Interview with

Alvaro Díez Campomanes

Name: Alvaro Díez Campomanes
Nationality or Ethnicity: Spanish
Where do you live?: Madrid
Languages: Spanish, Portuguese, French, English, German, Italian, Chinese.

 

1. What’s your story? How did you get into all these languages?

I first really improved a second language, French, when I moved to Paris during my studies at the university (Civil Engineering). There, I studied for two years in a French Grande Ecole, with offers an international atmosphere and great opportunities to learn and practice foreign languages. I could improve English, French and learn Italian. Moreover, I had a Brazilian partner so I also learn Portuguese. After this great experience, I have been working mainly as tunnel consultant in international projects for a German company. Because of this, I lived in Germany for over a year so I got the chance to learn the language, and after this period, I spent the next years working in tunnelling projects as the metro line for the Olympic Games in Rio de Janeiro, an intercity train from Mexico City to Toluca and the metro line to the Perth airport, in Australia. In these job sites you find many foreigners, and was the way I could keep all my languages up by talking to native speakers.

In addition, I got some months off in Madrid right after finishing my university studies just to study Chinese full time. I could get a level which allowed me to have a decent conversation, but after many years without using the language I lost most of it, and because of this my new goal is to get back my skills in this amazing and interesting language.

I could say that I am civil engineer with a strong international profile, and is the passion of learning new cultures and languages which has driven my path of living in these different places.

 

2. Which language(s) do you wish you could spend more time practising?

All of them are important to me and I always find the way to practise them from time to time. Technology is nowadays a very good way to fulfill this wish!

 

3. What are some languages you’d like to learn in the future?

Modern Greek, Latin, Esperanto, Arabic, Hindi.

 

4. So let’s be honest, what’s the sexiest language?

È chiaro, l’italiano! This melodic language has always captivated my attention and been the language I enjoy the most practising.

 

5. What’s the greatest pleasure you get from speaking so many languages?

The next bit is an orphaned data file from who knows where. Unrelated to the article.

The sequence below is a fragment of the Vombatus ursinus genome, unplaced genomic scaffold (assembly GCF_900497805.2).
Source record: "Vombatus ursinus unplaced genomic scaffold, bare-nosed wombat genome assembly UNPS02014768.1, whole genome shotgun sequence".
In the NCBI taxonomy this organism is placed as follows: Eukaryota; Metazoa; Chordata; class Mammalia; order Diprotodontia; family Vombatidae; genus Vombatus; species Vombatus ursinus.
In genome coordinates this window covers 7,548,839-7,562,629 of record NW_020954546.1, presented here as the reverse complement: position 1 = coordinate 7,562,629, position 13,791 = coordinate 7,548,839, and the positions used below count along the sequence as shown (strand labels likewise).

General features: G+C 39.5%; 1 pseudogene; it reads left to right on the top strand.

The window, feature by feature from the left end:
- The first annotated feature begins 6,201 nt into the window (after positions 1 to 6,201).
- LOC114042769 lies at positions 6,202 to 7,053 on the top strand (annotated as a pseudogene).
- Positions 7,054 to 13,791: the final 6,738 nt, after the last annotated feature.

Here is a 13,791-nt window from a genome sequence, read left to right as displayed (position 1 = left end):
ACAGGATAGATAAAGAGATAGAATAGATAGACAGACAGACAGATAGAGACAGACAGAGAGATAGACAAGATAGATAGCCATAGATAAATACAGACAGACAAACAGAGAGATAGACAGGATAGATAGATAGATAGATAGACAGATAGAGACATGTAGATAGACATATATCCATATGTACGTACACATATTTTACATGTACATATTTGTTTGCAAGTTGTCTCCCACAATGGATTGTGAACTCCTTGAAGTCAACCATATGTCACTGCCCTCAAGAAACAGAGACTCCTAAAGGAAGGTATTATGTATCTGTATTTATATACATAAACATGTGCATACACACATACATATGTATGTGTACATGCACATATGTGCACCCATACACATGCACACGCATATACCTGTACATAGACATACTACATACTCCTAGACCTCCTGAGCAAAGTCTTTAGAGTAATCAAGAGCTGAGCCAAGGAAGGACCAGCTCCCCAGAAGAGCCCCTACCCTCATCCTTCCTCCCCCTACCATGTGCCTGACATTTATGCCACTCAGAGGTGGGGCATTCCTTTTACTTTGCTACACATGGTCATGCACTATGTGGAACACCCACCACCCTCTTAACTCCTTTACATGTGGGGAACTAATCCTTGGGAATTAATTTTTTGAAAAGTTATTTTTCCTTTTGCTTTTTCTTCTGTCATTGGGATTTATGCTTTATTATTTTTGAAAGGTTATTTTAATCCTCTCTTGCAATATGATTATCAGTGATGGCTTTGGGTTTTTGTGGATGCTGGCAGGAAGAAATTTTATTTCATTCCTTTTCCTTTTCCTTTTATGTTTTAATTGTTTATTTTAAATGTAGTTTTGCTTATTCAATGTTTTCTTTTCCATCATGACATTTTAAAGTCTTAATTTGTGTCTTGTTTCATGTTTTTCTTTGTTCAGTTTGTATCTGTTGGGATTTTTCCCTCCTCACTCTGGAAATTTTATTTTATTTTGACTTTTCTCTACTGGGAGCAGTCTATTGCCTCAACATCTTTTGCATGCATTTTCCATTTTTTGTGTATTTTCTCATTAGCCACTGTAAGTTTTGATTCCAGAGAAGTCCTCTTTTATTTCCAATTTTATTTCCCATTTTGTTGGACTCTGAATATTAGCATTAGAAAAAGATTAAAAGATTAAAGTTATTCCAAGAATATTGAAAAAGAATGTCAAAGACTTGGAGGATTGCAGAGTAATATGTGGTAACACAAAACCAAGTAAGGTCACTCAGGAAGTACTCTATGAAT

The deep understanding of not only the culture but also the way of thinking of their native speakers, and getting the chance to connect with them in a more intimate way. By learning each language, you also learn a new way of thinking and see life. It helps you to be more open minded, think out of the box and see anything which happens in life from different perspectives that would be hard to get otherwise. It is a unique tool that can potentially make you wiser.

 

6. Some people say the world is really just going to have a few languages left in a 100 years, do you think this is really true?

It is true that the loss of minority languages is a fact, due to the globalization and the increasing importance of widely spoken languages that the youngest generations find more appealing and useful. I’ve seen this sad reality mainly in Brazil and Australia, where the aboriginal younger generations use less and less their native language and at the same time get, ironically, more and more integrated in the Brazilian and Australian society, respectively. I didn’t see this fact in the Mexican state of Quintana Roo, where the local Mayan culture is still very strong and the language is very present in their daily life. I was very happy to see how they manage to keep up their roots, culture and language.

Many people in Spain have also asked me “why learning all these languages”, just because they don’t see that they would be decisive in getting a better job or not. Just English is ok, they say. Moreover, my fear is that in a few years learning any other language might be not so appealing and necessary if you think this way, as technology will make possible to talk to another person face to face in different languages and get an accurate translation in our own language.

I believe it is possible to reserve the tendency I mentioned above, but if we want to preserve the cultural and language richness that we still have, we would need to acknowledge as society the importance to preserve and keep up with the minority languages and the cultural side that they bring together.

 

7. What is your message to young (and not so young) people out there who are interested in studying multiple languages?

Learning a new language is not just a simple translation of words and sentences, something that Google of similar device can do. Learning a language is a unique way to discover, explore and learn from different cultures and societies. Through this fascinating journey you will be able to learn new ways of thinking, connecting with so many people with such different backgrounds and stories than you had. You will learn to see the world from different points of view and make you open your eyes in a way that one language alone cannot reach.

The International Association of Hyperpolyglots - HYPIA. (c) 2020

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